“We wanted to give people the opportunity to share their frustrations,” she says. “But they also took the opportunity to tell us all the things they think we’re doing well and all the things that do work for the CIoF.”

Overall, she says, there were “instructive conversations and really deep insight” that will help the institute “develop a bold and ambitious strategy” for the future.

“There’s certainly a lot to be done, but the message coming back from members is that they can see there is new leadership, they can see a commitment to listening and making changes,” she says.

“And listening doesn’t end with the roundtables – it’s going to be a two-way relationship going forward, where we continue to listen to our members and respond to them.”

The results from the roundtables (see ‘What members said…’, below) and external events organised by the fundraising consultant Beth Upton, who was one of the complainants in the harassment allegations, have given the CIoF the “bedrock to make sure the strategy we develop is going to deliver what our members want and need”, says Docherty.

While the longer-term strategy is being developed, the starting point for the institute will focus on three key areas.

“We have to make sure this is an organisation that is supporting fundraisers, first and foremost; that is what we’re there for – to deliver the tools, learning, networks and events they need to support them to grow, develop and flourish in their careers,” she says.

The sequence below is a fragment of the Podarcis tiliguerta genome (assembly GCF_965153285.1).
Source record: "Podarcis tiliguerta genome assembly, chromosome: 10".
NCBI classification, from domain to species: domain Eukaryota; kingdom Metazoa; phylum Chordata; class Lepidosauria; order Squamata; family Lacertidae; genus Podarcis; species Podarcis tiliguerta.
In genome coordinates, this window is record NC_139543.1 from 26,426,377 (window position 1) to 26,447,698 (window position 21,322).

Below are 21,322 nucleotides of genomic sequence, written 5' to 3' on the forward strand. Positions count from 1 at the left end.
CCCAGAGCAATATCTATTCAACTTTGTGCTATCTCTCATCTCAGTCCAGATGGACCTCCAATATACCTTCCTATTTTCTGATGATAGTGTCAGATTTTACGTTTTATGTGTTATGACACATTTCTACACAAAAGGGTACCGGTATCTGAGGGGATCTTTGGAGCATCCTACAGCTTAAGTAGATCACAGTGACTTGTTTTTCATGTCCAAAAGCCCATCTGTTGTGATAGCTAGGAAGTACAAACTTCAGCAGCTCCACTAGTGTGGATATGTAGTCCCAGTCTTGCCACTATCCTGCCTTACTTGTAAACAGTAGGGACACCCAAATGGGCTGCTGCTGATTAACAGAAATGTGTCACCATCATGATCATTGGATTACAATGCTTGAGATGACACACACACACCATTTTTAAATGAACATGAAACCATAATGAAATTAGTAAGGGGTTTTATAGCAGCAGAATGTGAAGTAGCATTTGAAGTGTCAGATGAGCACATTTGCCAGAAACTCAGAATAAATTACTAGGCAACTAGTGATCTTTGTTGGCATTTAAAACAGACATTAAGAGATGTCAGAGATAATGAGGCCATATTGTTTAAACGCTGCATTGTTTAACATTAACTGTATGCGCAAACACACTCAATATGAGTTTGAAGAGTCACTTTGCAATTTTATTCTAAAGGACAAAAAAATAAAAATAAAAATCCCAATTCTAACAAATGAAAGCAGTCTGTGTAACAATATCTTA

“We also have to champion the profession and build a better understanding of what the importance of fundraising is, especially now, and positively influence policy and public attitudes toward fundraising, defend against negative attacks on it and stand up for fundraisers.”

In addition, she says: “We have to be an absolute frontline leader on equality, diversity and inclusion – as an employer, as an organisation and as a leader across the profession – and that will bring more voices to the table, that will bring greater creativity, not just to the CIoF but the profession as a whole.”

In some ways, Docherty is in a tricky position; the CIoF’s statements throughout the year have been characterised by “heartfelt and sincere apologies” and commitments to “long-term systemic change”, which were then followed by further missteps and recriminations. When Third Sector reached out to fundraisers last July for an analysis piece asking what the body could do to rebuild trust with members, an alarming number responded by simply saying: “It can’t.”

So what can Docherty offer as tangible markers by which her work and that of the CIoF will be assessed?

The responses from the roundtables, she says, will serve as a starting point. “Members have told us what they want, they’ve made it really clear, and they will be able to see whether or not we have lived up to what they’ve asked for.”

Beyond that, she points out that it’s early days. “We’re just at the start of what we’ve heard, and we want members to continue to be involved in shaping that.

“The targets that we develop will be agreed between us and our membership, and when we launch that strategy, I want every part of our constituencies to feel that they own it and have been involved in setting that direction.”

Crucially, where it comes to sexual harassment, while the organisation has laid “all the groundwork to get the right procedures, tools and resources in place”, Docherty is clear that “change has to come from the top”.